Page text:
David Chase breaks down the last scene of The Sopranos

It's almost a Norman Rockwell scene with a group of Cub Scouts, young lovers, football hero murals, and locals enjoying the warm and homey atmosphere. Chase says time itself is the raw material of the scene as the suspense builds with pinpoint editing while Journey's "Don't Stop Believin'" propels the action to its climax—a heart-stopping cut to black.
Chase was after the dreamy, chilling feeling he admired at the end of Stanley Kubrick's 2001: A Space Odyssey in which time expands and contracts as life and death merge into one. And there, as in the concluding instant of The Sopranos, who knows what really happens. "When it's over," Chase offers, "I think you're probably always blindsided by it. That's all I can say."
It was my decision to direct the episode such that whenever Tony arrives someplace, he would see himself. He would get to the place and he would look and see where he was going. He had a conversation with his sister that went like this. And then he later had a conversation with Junior that went like this. I had him walk into his own POV every time. So the order of the shots would be Tony close-up, Tony POV, hold on the POV, and then Tony walks into the POV. And I shortened the POV every time. So that by the time he got to Holsten's, he wasn't even walking toward it anymore. He came in, he saw himself sitting at the table, and the next thing you knew he was at the table.

David Chase breaks down all the shots from that famous last scene of The Sopranos. Brilliant. If you watched the show, it's a must read.

One of my longstanding issues with those who claim TV has surpassed movies is that the brutal deadlines of TV often lead to the most mechanical of camera framing and shot sequencing, or very cookie cutter episode structure. It can feel, at times, like a somewhat brutish and blunt art, even if the consistent and timely output of TV inspires its own awe. 1

  1. I suspect a lot of the shift in support from movies to TV are about the increased quality and convenience of the TV viewing experience and less about what's actually shown. With the proliferation of cable channels and streaming services and connected boxes, we have greater supply of TV than at any time in history. With high definition television sets and a surge in high definition content, the quality is better than ever. With DVRs and streaming services and mobile devices, the convenience is greater than at any time in history. Meanwhile, movies still require you to go to a theater at a specific time, find parking, fight others for good seats, and deal with all the other patrons. But all that said, if you judge movies against TV just based on the content itself, movies still reach greater peaks. It's not a fair comparison because an hour and a half movie has way more budget and time allotted for its creation than even many hours of TV, but that's just the nature of the art forms.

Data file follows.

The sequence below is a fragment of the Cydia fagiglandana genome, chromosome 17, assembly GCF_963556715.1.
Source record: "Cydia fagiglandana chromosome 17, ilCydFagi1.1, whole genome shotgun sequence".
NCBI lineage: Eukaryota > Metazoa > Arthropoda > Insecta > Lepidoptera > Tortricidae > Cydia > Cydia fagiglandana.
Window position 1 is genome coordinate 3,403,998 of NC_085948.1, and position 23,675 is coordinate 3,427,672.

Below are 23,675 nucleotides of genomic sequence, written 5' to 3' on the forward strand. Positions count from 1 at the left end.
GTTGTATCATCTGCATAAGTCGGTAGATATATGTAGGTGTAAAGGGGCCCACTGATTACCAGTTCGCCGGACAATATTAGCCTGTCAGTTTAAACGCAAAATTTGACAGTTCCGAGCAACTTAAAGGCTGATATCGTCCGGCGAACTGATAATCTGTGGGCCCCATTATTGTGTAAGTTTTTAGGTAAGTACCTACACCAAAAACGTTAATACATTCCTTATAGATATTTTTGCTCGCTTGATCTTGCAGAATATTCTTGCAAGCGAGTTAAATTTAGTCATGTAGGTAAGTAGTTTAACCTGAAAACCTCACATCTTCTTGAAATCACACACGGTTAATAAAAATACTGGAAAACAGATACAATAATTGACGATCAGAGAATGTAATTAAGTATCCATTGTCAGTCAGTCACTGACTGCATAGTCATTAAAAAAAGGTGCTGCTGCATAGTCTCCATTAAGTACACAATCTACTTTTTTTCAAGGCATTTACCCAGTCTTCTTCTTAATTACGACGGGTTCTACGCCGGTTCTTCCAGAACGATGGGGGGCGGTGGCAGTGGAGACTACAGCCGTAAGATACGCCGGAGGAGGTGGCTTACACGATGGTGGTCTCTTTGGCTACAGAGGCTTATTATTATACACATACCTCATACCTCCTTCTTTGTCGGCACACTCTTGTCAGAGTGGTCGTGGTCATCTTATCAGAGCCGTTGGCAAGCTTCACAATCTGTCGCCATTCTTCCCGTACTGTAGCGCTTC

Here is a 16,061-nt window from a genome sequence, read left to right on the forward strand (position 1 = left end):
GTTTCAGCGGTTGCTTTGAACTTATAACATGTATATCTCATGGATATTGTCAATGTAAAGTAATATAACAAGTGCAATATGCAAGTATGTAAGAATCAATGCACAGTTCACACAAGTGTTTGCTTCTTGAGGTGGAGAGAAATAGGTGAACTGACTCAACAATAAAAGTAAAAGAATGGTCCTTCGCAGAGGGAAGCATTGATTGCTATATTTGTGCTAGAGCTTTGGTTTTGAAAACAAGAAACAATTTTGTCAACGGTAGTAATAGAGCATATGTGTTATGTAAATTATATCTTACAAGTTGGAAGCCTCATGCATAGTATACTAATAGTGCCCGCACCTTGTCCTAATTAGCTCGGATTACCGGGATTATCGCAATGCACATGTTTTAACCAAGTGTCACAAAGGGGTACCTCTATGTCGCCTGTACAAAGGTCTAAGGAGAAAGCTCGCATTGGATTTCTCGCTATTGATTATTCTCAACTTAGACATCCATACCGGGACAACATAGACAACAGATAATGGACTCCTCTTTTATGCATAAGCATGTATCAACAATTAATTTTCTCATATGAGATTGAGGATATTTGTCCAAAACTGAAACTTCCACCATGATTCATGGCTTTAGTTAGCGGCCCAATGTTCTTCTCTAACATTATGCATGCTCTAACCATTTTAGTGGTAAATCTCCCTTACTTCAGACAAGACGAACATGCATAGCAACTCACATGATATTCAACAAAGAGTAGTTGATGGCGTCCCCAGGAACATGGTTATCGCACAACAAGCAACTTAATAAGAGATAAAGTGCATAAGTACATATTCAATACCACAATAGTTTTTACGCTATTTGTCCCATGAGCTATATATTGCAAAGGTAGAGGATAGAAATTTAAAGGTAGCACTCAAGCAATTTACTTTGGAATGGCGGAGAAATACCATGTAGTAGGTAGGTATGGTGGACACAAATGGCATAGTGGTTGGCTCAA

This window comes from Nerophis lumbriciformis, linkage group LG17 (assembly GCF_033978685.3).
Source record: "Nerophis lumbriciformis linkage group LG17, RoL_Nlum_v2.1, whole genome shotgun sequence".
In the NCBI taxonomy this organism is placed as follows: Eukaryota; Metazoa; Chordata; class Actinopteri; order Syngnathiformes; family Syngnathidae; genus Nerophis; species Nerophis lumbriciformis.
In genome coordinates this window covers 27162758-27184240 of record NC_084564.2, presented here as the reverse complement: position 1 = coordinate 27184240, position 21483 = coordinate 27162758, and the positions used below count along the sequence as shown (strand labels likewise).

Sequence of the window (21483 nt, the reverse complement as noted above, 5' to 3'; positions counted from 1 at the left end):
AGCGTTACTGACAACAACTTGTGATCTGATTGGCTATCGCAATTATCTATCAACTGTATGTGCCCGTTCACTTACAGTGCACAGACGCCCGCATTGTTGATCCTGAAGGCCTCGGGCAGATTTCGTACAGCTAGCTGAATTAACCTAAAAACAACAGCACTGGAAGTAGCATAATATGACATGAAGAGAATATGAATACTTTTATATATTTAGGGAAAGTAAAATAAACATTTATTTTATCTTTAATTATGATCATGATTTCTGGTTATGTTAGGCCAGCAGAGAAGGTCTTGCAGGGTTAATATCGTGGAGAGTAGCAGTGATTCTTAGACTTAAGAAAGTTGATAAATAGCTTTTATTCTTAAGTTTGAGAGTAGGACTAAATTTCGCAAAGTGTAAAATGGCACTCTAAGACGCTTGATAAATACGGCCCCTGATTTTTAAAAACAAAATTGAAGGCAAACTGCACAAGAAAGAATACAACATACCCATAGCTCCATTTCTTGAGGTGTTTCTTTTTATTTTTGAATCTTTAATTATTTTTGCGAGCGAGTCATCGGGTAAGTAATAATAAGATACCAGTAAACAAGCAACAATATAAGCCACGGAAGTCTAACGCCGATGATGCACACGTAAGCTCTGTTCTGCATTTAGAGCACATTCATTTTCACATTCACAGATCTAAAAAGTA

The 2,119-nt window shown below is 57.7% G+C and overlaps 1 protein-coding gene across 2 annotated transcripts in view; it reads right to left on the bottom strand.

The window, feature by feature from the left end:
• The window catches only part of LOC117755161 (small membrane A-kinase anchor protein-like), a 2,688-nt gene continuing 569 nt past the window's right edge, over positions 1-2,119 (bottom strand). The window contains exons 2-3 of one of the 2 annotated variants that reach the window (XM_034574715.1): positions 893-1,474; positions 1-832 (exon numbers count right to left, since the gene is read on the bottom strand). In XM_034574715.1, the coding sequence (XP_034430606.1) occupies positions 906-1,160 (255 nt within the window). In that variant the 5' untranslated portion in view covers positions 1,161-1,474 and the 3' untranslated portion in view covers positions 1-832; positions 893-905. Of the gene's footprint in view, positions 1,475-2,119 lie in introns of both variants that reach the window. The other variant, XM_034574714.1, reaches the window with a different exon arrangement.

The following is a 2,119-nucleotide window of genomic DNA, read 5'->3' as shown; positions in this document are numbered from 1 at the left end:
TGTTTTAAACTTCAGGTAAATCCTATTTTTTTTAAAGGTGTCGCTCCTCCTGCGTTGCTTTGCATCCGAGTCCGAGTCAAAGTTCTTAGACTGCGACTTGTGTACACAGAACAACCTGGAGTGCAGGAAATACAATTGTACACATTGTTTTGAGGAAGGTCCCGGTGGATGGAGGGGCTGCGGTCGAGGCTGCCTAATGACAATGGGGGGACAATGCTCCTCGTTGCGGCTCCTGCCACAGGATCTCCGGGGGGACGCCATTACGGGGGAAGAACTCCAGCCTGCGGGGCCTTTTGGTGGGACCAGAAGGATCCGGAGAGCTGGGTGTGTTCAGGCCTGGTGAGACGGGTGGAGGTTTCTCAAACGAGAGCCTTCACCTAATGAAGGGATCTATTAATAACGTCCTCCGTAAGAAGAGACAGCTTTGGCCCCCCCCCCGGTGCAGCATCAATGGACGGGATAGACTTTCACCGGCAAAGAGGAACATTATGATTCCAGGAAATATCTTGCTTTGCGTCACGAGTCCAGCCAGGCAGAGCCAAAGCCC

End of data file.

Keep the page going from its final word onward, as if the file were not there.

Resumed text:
What The Sopranos brought to TV was a higher level of craft. Movies and TV shows that are constructed with real artistic intent provide a larger surface area for analysis, and they work on you in ways both conscious and subconscious. Even more than that, they reward repeat viewing in a way that most television does not.

Chase's love of music always reflected itself in very exacting editing. The rhythm of the shots in the show had a lyrical feel. Many TV shows have a very consistent shot length and sequence of shot sizes from scene to scene. Watch your basic sitcom or medical/legal procedural with a stopwatch and verify for yourself. Shows like The Sopranos, or more recently Breaking Bad, don't follow strict templates. In their more varied cinematography they resemble movies. It helps, of course, that season lengths for shows like that are much shorter than for most network TV shows. It allowed for more time to craft each episode, and that shows through.

I love the timing of the lyric when Carmela enters: 'Just a small town girl livin' in a lonely world, she took the midnight train goin' anywhere.' Then it talks about Tony: 'Just a city boy,' and we had to dim down the music so you didn't hear the line, 'born and raised in South Detroit.' The music cuts out a little bit there, and they're speaking over it. 'He took the midnight train goin' anywhere.' And that to me was [everything]. I felt that those two characters had taken the midnight train a long time ago. That is their life. It means that these people are looking for something inevitable. Something they couldn't find. I mean, they didn't become missionaries in Africa or go to college together or do anything like that. They took the midnight train going anywhere. And the midnight train, you know, is the dark train.

Chase doesn't say whether Tony dies or not at the end. My opinion is he did die, but when you read this piece and hear Chase discuss the ending, it's clear that question doesn't really matter. Whether it's a narrative death for Tony, or just the death of the show, the greater point of the cut to black was of endings in general.

I thought the ending would be somewhat jarring, sure. But not to the extent it was, and not a subject of such discussion. I really had no idea about that. I never considered the black a shot. I just thought what we see is black. The ceiling I was going for at that point, the biggest feeling I was going for, honestly, was don't stop believing. It was very simple and much more on the nose than people think. That's what I wanted people to believe. That life ends and death comes, but don't stop believing. There are attachments we make in life, even though it's all going to come to an end, that are worth so much, and we're so lucky to have been able to experience them. Life is short. Either it ends here for Tony or some other time. But in spite of that, it's really worth it. So don't stop believing.